The problem: Orange juice has become implicated, along with many other once popular foods, in public health concerns about excess sugar consumption, according to economist Allen Morris, formerly at the University of Florida. Studies have linked high fruit juice consumption with obesity, and many alternative, lower-calorie, beverages have been added to grocery store shelves. Meanwhile, the orange juice industry has not done enough to compete, including running insufficient marketing programs, he said. Price has also been a factor in consumption declines, with wholesale orange juice prices at about twice the levels they were in 2000.
There are reasons for optimism on the consumption front. While orange juice consumption has been falling in established markets, it’s growing in Brazil and Asia. Less than 3% of Brazil’s orange juice production is consumed within the country, but domestic demand has grown 18% in the past decade. In China, demand is up 53% over that period. In Europe, the European Fruit Juice Association is partnering with Brazil’s citrus exporter trade group to launch a marketing campaign to promote the nutritional benefits of 100% juice and “reposition its image.” Potential retail price reductions in the US with continued improvements in Florida orange production should also help stem the decline in American consumption. The USDA is projecting a 1.5% increase in world orange juice consumption this year.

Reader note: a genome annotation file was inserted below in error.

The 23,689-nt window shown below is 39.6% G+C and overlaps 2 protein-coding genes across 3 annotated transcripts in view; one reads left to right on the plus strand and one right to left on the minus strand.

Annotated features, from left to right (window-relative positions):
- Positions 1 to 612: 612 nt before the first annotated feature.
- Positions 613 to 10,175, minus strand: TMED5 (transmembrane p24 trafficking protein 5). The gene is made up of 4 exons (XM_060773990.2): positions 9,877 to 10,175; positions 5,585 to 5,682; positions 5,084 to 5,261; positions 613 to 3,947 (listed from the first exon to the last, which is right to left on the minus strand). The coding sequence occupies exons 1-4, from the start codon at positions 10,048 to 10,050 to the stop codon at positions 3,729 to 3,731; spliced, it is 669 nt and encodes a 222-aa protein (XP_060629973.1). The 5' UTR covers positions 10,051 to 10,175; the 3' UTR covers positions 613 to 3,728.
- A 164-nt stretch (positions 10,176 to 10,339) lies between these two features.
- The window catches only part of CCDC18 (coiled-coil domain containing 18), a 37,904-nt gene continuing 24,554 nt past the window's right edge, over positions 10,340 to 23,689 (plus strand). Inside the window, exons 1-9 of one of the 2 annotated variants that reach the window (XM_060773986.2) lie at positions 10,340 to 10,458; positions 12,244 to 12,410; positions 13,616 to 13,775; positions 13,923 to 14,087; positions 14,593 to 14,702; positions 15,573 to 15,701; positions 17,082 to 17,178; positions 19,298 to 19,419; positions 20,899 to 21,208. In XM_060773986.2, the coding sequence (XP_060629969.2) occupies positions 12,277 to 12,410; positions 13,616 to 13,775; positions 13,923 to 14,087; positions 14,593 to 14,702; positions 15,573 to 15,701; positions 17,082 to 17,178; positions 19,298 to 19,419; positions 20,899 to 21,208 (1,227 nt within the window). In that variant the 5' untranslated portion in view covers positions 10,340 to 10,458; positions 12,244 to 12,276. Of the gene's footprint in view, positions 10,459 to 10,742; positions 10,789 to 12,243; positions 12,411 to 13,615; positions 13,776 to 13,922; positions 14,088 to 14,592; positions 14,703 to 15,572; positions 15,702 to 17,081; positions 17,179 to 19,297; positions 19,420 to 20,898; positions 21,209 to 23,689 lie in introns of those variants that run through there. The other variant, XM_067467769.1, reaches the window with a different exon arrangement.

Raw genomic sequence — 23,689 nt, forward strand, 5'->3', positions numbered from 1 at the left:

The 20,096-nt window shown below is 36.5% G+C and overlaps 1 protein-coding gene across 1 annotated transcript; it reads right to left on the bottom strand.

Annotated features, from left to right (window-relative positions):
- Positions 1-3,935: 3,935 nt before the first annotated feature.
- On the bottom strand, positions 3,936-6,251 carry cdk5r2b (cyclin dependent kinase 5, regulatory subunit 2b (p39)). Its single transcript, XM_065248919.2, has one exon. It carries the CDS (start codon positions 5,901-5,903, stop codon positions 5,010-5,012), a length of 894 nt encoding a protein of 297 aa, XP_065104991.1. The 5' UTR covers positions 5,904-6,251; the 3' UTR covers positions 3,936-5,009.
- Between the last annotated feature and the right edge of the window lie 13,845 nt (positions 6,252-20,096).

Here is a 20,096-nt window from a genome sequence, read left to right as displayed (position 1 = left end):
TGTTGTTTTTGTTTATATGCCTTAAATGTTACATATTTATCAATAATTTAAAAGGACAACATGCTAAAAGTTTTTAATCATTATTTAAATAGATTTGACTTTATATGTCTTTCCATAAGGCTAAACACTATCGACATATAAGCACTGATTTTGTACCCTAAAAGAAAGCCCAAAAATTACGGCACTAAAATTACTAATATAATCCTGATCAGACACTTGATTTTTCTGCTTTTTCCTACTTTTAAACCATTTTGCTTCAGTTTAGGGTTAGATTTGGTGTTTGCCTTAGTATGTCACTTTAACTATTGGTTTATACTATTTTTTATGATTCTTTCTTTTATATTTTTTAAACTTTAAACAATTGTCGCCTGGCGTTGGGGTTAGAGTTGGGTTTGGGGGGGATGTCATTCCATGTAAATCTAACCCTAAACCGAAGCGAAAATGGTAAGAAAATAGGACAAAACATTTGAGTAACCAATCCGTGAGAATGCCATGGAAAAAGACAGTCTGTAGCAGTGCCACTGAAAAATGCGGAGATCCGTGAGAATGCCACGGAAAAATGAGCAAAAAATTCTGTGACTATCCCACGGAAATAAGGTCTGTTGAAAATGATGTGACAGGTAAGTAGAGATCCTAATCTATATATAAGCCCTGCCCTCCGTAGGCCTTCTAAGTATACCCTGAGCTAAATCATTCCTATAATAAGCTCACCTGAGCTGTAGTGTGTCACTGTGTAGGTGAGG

After 15 years of nearly relentless decline in Florida orange production, the state is set to see the largest year-over-year increase in orange production since the Great Depression. It’s an important and positive sign for an industry that’s been ravaged by citrus plant disease, and it highlights the tenaciousness of Florida’s farmers in caring for their trees. At the same time, an expected upward tick in orange juice demand in the biggest established markets—the US and EU—is good news after years of steady declines in consumption. And with orange juice consumption rising in relatively new markets, including China and Brazil, there appears to be plenty of room for growth in demand around the world for a product whose consumption has been tied almost exclusively to two markets for decades.